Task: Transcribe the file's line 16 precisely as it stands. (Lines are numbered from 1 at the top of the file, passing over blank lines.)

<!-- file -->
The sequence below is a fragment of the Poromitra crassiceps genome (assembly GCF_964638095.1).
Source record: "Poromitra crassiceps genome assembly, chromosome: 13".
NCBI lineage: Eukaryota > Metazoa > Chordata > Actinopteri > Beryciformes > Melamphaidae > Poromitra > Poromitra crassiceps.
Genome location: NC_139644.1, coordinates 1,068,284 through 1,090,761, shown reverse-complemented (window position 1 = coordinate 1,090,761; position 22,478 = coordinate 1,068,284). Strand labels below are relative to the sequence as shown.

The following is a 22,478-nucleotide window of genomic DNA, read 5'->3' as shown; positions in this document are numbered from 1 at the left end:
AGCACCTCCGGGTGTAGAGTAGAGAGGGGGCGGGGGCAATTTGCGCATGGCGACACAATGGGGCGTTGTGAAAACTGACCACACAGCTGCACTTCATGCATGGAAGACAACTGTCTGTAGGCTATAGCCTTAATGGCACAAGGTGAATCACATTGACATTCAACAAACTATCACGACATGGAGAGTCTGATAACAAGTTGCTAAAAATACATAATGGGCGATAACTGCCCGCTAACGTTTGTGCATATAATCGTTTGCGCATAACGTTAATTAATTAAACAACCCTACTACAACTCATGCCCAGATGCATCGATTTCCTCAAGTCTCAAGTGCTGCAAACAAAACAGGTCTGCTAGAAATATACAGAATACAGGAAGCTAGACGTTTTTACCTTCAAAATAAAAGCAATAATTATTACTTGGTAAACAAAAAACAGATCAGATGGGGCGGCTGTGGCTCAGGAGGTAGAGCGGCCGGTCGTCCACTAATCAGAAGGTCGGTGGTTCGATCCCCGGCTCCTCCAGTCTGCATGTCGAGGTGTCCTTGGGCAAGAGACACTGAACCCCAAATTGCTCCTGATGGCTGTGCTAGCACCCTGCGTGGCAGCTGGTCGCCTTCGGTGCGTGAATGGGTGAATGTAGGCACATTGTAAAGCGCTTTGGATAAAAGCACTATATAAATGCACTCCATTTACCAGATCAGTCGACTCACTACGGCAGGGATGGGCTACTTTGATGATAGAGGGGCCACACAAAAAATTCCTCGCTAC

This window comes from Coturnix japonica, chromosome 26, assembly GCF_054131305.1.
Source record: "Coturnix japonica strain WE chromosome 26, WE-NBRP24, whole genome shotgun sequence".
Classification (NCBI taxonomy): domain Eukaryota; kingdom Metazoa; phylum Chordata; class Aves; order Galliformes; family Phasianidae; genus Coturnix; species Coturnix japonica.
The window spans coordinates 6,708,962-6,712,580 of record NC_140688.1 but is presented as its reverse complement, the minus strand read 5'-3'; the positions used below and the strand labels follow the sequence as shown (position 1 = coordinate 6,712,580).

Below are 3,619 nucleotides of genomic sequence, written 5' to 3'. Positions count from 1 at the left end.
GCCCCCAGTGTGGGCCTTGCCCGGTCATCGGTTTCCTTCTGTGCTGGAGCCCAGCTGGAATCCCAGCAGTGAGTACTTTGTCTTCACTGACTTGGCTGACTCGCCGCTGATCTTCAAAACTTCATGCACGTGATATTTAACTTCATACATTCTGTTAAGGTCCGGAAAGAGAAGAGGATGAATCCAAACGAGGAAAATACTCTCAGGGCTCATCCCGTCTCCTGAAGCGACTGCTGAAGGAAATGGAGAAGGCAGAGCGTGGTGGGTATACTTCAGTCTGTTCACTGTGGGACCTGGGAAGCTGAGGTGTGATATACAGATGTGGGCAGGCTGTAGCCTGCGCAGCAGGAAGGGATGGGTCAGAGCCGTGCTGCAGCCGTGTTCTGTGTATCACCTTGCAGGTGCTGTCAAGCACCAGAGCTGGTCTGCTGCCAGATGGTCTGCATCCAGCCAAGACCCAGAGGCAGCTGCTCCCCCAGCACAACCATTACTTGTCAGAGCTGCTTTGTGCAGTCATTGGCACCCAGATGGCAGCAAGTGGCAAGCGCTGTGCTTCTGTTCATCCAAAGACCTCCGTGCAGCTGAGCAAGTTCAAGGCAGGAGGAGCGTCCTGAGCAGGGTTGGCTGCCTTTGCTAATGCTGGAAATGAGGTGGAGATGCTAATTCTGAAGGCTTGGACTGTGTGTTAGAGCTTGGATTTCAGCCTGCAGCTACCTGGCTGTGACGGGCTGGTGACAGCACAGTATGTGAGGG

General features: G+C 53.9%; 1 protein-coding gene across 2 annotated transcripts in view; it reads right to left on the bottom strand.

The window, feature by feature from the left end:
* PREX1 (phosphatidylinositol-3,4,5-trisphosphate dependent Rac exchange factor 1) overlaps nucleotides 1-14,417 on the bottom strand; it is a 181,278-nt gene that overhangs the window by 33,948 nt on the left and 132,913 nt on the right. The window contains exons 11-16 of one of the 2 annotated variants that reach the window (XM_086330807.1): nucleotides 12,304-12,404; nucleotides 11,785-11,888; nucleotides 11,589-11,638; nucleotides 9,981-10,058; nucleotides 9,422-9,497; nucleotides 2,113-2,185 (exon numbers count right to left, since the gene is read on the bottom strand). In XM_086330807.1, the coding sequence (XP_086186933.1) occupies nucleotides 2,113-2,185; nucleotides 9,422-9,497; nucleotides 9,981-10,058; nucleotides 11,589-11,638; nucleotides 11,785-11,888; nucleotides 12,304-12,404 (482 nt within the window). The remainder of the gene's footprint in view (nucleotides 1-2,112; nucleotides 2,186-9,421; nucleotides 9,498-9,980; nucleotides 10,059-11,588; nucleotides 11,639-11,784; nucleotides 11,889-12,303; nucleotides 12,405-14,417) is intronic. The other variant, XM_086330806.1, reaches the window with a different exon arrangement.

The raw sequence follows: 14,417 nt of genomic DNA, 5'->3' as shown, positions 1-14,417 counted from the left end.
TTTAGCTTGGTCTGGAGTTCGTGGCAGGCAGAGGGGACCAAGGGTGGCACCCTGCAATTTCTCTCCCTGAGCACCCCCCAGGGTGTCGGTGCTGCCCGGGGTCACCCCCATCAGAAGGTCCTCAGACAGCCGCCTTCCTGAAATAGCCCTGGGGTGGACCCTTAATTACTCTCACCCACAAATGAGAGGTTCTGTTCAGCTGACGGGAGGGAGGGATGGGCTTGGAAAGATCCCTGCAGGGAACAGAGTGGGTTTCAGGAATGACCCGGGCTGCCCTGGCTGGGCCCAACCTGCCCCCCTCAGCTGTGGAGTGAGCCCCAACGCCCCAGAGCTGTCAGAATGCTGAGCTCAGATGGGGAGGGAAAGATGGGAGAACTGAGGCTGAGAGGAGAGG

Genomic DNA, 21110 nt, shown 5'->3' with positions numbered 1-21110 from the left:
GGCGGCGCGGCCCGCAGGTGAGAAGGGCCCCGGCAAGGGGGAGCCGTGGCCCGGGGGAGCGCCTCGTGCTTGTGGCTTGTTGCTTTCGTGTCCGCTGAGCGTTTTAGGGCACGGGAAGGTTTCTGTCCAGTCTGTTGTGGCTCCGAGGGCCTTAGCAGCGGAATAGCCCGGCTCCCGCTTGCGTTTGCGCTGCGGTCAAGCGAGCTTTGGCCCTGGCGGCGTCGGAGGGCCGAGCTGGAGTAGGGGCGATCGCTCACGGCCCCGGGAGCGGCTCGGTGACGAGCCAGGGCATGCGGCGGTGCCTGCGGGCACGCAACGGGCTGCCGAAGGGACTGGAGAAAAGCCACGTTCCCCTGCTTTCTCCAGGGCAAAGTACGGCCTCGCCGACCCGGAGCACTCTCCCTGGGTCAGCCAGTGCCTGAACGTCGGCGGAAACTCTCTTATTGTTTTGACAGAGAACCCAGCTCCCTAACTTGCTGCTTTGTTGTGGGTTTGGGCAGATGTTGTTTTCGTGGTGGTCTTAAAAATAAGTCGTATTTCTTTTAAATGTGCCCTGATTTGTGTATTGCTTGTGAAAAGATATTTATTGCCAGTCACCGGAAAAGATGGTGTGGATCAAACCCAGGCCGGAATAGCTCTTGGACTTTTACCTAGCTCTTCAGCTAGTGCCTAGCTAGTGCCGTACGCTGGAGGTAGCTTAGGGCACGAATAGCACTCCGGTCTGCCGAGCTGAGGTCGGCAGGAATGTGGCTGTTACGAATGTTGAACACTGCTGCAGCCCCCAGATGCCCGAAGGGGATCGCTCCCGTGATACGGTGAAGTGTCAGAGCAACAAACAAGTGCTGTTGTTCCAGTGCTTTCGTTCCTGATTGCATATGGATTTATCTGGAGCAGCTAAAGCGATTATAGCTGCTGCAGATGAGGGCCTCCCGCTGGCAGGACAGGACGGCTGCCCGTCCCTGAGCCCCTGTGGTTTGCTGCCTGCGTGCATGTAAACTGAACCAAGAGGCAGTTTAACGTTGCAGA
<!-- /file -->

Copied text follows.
The raw sequence follows: 14,417 nt of genomic DNA, 5'->3' as shown, positions 1-14,417 counted from the left end.